Alun Cairns resigned as Welsh secretary on 6 November over claims he knew about a former aide's role in the "sabotage" of a rape trial.
Here is a timeline of key events that led up to him resigning from the cabinet.
April 2018: Ross England, who previously worked in Alun Cairn's Vale of Glamorgan constituency office, gives evidence in a rape trial. The defendant, James Hackett, is a friend of Mr England.
Judge Stephen John Hopkins QC had earlier made clear evidence of the sexual history of the complainant was inadmissible. Mr England claims in his evidence that he had a casual sexual relationship with the complainant, which she denies. The trial collapses. The judge tells Mr England: "You have managed singlehanded, and I have no doubt it was deliberate on your part, to sabotage this trial."
July: At a retrial Hackett is convicted of rape.
August: An email is sent to Alun Cairns by Geraint Evans, his special adviser. It is copied to Richard Minshull - the director of the Welsh Conservatives - and another member of staff.
It says: "I have spoken to Ross and he is confident no action will be taken by the court."
December 2018: Ross England is chosen to be the Conservative candidate for the Vale of Glamorgan at the 2021 Welsh Assembly election. Alun Cairns endorses Mr England as a "friend and colleague" with whom "it will be a pleasure to campaign".
29 October 2019: The victim of the collapsed trial tells BBC Wales: "For them to make him a candidate in their target seat for the Welsh assembly proves how little respect they have for me, how little respect they have for the criminal justice system."
Mr England says in a statement: "I gave an honest answer."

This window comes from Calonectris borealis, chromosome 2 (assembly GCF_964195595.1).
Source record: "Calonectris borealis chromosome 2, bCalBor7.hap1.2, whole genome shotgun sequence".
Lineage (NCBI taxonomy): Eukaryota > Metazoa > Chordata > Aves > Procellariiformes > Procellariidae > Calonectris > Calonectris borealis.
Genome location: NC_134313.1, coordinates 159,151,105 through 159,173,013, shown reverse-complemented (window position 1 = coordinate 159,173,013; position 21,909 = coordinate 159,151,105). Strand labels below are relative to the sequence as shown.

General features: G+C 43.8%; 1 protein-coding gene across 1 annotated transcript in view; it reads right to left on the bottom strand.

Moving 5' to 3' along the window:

30 October: Ross England is suspended as a Conservative candidate. At Prime Minister's Questions, Boris Johnson refuses to be drawn on whether Mr England should no longer by a Tory assembly candidate.
31 October: Welsh Tory party chairman Lord Davies of Gower issues two statements. In the first he says: "We were fully aware that Ross England was involved as a witness in a sensitive case" and goes on to say an investigation into Mr England is under way.
In the second he says he could "categorically state" both he and Mr Cairns were "completely unaware of the details of the collapse of this trial until they became public this week".
5 November: The August 2018 email sent to Alun Cairns comes to light. The rape victim calls on Alun Cairns to resign.
A Welsh Conservative source tells the BBC: "I can't really see how he can possibly carry on - the toxic nature of these revelations could bring down the whole Conservative [general election] campaign in Wales."
6 November: Alun Cairns resigns as Welsh secretary. In his resignation letter he says: "I will co-operate in full with the investigation under the ministerial code which will now take place and I am confident I will be cleared of any breach or wrong doing."
Mr Cairns intends standing again at December's general election but a Welsh Conservative source questions whether he should, saying: "If you can't hold the line as a cabinet minister, how could you credibly be a candidate?"
The Conservative leader in Cardiff Bay, Paul Davies, distances himself from Ross England, saying he has "fallen short" of the standards required of a Tory Welsh assembly candidate.
7 November: The victim in the collapsed rape trial tells BBC Wales the case shows why women do not alert police when they are attacked.
Asked on BBC Radio Wales Breakfast to apologise for the way the Conservative Party has handled matters, Welsh Tory chairman Lord Davies of Gower says he "deeply regrets" that the situation has arisen but adds: "There will be an apology if I find out that one should be forthcoming."
In the interview, Lord Davies also contradicts one of his statements from 31 October when he insists multiple times that he did not know Ross England was a witness in the rape trial.